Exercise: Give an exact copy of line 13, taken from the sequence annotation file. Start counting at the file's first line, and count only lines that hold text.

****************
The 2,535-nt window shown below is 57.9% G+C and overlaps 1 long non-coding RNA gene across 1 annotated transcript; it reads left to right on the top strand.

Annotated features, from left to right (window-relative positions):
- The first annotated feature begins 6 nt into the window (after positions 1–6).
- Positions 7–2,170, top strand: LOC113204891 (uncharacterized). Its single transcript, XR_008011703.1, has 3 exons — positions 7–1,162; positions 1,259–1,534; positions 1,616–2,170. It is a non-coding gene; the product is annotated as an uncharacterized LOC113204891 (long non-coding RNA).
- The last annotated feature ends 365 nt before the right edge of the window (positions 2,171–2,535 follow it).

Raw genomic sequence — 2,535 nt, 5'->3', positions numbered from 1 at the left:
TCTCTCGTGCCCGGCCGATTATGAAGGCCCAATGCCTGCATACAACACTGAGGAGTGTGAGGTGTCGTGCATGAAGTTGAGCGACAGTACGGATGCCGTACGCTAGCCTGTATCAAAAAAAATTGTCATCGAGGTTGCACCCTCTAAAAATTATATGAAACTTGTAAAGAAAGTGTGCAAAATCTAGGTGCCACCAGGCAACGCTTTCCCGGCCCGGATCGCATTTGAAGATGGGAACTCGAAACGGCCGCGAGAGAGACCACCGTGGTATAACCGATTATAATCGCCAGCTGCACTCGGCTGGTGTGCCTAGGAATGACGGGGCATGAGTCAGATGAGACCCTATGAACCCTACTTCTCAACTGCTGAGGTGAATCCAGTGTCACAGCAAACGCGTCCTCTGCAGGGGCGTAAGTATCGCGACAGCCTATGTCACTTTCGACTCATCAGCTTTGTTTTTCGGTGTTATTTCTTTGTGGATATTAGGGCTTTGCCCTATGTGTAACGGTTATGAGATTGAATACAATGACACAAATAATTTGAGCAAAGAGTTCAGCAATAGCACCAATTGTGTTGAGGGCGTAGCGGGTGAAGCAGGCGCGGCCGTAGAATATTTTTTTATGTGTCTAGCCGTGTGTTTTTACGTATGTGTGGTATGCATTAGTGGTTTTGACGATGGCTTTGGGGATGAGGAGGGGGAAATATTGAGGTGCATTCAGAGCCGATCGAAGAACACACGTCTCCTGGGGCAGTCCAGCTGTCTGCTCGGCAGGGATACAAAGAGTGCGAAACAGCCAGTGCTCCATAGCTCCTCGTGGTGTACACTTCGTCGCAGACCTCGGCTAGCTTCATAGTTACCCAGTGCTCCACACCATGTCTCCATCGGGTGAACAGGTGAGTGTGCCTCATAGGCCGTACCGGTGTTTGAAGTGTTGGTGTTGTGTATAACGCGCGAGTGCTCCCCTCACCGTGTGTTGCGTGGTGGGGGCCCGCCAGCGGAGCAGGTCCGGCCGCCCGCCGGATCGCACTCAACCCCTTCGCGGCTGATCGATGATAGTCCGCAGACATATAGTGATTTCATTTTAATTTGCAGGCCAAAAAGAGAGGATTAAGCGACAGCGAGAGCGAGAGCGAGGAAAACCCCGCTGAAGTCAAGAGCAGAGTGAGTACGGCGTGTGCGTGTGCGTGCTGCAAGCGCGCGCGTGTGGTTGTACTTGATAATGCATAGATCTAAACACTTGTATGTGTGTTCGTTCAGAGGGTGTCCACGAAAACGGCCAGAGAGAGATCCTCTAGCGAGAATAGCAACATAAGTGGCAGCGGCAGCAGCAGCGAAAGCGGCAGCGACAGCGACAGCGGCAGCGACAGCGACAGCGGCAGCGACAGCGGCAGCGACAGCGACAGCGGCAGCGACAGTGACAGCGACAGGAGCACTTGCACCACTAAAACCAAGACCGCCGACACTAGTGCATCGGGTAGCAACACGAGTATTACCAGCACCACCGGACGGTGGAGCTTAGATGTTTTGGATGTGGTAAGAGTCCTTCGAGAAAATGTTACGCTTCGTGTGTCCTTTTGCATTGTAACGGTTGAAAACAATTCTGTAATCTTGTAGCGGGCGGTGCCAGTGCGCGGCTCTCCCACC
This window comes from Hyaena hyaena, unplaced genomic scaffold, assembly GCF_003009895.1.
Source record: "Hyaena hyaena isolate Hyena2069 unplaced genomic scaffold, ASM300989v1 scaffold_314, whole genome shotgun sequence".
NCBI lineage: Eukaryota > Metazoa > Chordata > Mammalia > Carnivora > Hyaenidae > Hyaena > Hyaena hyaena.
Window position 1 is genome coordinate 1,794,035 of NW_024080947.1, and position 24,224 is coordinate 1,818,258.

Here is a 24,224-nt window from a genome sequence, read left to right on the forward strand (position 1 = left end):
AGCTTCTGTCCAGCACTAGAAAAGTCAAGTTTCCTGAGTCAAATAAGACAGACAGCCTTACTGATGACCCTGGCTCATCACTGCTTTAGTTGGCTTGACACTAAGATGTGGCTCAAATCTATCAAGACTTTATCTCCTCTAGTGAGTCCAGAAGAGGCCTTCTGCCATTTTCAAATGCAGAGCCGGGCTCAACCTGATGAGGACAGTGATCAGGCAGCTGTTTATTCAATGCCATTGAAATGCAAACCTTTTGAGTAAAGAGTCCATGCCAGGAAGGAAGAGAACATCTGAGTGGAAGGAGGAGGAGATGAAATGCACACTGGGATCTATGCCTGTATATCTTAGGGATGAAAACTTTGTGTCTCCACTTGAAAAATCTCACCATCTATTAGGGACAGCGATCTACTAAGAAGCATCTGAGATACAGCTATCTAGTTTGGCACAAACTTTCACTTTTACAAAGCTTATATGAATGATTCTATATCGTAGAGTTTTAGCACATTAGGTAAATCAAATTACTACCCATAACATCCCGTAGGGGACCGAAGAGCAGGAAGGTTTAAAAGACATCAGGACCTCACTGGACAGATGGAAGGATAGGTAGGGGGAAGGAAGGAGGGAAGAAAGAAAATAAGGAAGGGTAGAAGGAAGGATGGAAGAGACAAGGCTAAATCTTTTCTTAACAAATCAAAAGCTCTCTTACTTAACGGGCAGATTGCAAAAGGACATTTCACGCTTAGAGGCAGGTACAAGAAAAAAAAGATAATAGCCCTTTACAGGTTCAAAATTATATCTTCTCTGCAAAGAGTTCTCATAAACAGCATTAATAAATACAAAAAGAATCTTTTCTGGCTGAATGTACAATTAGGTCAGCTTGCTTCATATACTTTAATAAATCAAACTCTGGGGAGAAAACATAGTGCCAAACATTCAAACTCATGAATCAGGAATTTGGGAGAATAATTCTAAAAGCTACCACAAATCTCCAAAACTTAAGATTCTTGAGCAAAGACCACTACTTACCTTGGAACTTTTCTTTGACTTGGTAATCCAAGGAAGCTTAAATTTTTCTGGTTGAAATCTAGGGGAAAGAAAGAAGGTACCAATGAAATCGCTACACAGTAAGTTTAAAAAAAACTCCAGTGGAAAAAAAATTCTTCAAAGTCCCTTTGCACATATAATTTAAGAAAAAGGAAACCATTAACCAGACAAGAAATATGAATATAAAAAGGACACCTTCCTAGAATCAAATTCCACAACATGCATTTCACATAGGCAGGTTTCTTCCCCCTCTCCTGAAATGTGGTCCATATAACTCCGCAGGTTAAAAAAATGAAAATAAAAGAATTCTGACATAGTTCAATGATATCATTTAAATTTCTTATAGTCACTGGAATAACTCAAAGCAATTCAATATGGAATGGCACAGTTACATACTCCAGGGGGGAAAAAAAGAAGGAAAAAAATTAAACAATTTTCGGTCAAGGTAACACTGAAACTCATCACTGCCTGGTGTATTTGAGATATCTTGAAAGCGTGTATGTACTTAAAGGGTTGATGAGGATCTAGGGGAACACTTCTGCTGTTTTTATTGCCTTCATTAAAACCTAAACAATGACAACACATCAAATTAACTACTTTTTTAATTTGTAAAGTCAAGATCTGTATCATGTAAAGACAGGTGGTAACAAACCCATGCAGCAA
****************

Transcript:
AGCTTCTGTCCAGCACTAGAAAAGTCAAGTTTCCTGAGTCAAATAAGACAGACAGCCTTACTGATGACCCTGGCTCATCACTGCTTTAGTTGGCTTGACACTAAGATGTGGCTCAAATCTATCAAGACTTTATCTCCTCTAGTGAGTCCAGAAGAGGCCTTCTGCCATTTTCAAATGCAGAGCCGGGCTCAACCTGATGAGGACAGTGATCAGGCAGCTGTTTATTCAATGCCATTGAAATGCAAACCTTTTGAGTAAAGAGTCCATGCCAGGAAGGAAGAGAACATCTGAGTGGAAGGAGGAGGAGATGAAATGCACACTGGGATCTATGCCTGTATATCTTAGGGATGAAAACTTTGTGTCTCCACTTGAAAAATCTCACCATCTATTAGGGACAGCGATCTACTAAGAAGCATCTGAGATACAGCTATCTAGTTTGGCACAAACTTTCACTTTTACAAAGCTTATATGAATGATTCTATATCGTAGAGTTTTAGCACATTAGGTAAATCAAATTACTACCCATAACATCCCGTAGGGGACCGAAGAGCAGGAAGGTTTAAAAGACATCAGGACCTCACTGGACAGATGGAAGGATAGGTAGGGGGAAGGAAGGAGGGAAGAAAGAAAATAAGGAAGGGTAGAAGGAAGGATGGAAGAGACAAGGCTAAATCTTTTCTTAACAAATCAAAAGCTCTCTTACTTAACGGGCAGATTGCAAAAGGACATTTCACGCTTAGAGGCAGGTACAAGAAAAAAAAGATAATAGCCCTTTACAGGTTCAAAATTATATCTTCTCTGCAAAGAGTTCTCATAAACAGCATTAATAAATACAAAAAGAATCTTTTCTGGCTGAATGTACAATTAGGTCAGCTTGCTTCATATACTTTAATAAATCAAACTCTGGGGAGAAAACATAGTGCCAAACATTCAAACTCATGAATCAGGAATTTGGGAGAATAATTCTAAAAGCTACCACAAATCTCCAAAACTTAAGATTCTTGAGCAAAGACCACTACTTACCTTGGAACTTTTCTTTGACTTGGTAATCCAAGGAAGCTTAAATTTTTCTGGTTGAAATCTAGGGGAAAGAAAGAAGGTACCAATGAAATCGCTACACAGTAAGTTTAAAAAAAACTCCAGTGGAAAAAAAATTCTTCAAAGTCCCTTTGCACATATAATTTAAGAAAAAGGAAACCATTAACCAGACAAGAAATATGAATATAAAAAGGACACCTTCCTAGAATCAAATTCCACAACATGCATTTCACATAGGCAGGTTTCTTCCCCCTCTCCTGAAATGTGGTCCATATAACTCCGCAGGTTAAAAAAATGAAAATAAAAGAATTCTGACATAGTTCAATGATATCATTTAAATTTCTTATAGTCACTGGAATAACTCAAAGCAATTCAATATGGAATGGCACAGTTACATACTCCAGGGGGGAAAAAAAGAAGGAAAAAAATTAAACAATTTTCGGTCAAGGTAACACTGAAACTCATCACTGCCTGGTGTATTTGAGATATCTTGAAAGCGTGTATGTACTTAAAGGGTTGATGAGGATCTAGGGGAACACTTCTGCTGTTTTTATTGCCTTCATTAAAACCTAAACAATGACAACACATCAAATTAACTACTTTTTTAATTTGTAAAGTCAAGATCTGTATCATGTAAAGACAGGTGGTAACAAACCCATGCAGCAA